Funded in Collaboration With
Stand Up To Cancer (SU2C)
Tumors across different patients can be understood as independent evolutionary processes of clonal Darwinian evolution under distinct therapeutic evolutionary pressures. Different therapeutic strategies disrupt evolution in distinct ways allowing the inference of the order and co-mutation patterns specifically associated to these therapies. Inferring evolutionary patterns from large cross-sectional and longitudinal therapy specific cohorts will identify specific mechanisms of drug resistance, the genetic background of these mechanisms and will inform the dynamic model of the main routes of drug evasion.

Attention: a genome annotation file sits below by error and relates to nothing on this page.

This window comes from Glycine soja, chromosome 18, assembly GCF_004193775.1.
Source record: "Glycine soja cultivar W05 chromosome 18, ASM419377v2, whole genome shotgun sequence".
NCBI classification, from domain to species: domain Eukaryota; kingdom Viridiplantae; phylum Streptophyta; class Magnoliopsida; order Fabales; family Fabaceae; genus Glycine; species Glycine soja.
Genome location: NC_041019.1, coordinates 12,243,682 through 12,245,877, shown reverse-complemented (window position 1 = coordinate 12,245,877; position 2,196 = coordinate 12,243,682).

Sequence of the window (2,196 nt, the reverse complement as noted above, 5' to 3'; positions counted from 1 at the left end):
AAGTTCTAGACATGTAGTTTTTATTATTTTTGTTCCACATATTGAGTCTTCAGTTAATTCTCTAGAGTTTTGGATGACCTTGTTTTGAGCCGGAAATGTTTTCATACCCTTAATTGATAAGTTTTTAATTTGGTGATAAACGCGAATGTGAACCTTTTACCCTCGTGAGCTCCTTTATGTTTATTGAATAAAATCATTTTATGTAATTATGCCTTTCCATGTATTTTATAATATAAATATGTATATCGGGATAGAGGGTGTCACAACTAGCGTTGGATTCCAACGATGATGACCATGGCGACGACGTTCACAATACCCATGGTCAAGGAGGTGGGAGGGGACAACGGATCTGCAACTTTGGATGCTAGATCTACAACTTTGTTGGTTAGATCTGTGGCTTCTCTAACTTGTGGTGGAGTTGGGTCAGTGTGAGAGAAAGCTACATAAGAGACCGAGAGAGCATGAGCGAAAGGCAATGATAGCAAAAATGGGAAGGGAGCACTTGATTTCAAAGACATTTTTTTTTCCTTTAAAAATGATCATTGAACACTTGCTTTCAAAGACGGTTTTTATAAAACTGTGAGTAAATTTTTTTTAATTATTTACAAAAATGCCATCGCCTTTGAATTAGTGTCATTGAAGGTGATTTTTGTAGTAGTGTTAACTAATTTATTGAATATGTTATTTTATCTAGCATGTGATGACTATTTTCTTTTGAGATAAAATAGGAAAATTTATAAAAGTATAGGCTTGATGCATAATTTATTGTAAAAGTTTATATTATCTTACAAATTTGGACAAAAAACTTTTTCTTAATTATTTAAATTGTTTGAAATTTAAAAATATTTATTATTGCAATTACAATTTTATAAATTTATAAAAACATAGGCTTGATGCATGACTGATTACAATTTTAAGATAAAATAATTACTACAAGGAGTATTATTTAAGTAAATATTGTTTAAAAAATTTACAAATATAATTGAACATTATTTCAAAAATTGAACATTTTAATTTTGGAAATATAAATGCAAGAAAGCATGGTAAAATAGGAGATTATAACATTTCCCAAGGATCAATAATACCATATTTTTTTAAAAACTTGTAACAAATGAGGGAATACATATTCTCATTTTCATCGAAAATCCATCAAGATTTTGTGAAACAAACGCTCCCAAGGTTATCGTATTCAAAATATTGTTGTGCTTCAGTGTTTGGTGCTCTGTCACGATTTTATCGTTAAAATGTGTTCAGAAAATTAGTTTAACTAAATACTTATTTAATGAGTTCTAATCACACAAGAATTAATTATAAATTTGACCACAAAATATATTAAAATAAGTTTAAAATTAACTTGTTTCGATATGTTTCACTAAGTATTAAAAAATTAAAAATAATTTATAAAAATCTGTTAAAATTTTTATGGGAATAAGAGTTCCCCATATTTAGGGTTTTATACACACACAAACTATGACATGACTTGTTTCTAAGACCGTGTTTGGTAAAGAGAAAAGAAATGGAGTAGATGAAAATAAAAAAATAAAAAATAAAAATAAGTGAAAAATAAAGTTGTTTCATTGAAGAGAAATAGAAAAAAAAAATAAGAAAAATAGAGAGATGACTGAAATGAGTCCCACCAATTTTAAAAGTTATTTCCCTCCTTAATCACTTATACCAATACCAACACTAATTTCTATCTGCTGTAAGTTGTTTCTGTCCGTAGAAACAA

First, using CAT(0) phylogenetic spaces, we will learn the statistics of phylogenetic processes associated specific drug mechanisms in breast cancer and melanoma. We conjecture that undisrupted evolutionary processes follow linear patterns and that specific therapies generate distinct branching patterns associated to number of alterations needed for relapse and effective size of the resistant population. Second, the highly branched processes associated to therapy allow to reconstruct the genetic alterations of ancestral clones allowing to order the genetic alterations. Combining cross-sectional information, one can elucidate the main routes of drug resistance, what alterations are selected under specific therapy and which is the mutational background in which they arise. As genomic data from clinical studies will be arriving we will generate first evolutionary models and integrate the results with the networks from dynamic modeling. By combining genomic data of longitudinal studies with state of the art network inference, we aim to uncover the main mechanisms of drug resistance and design combinatorial approaches.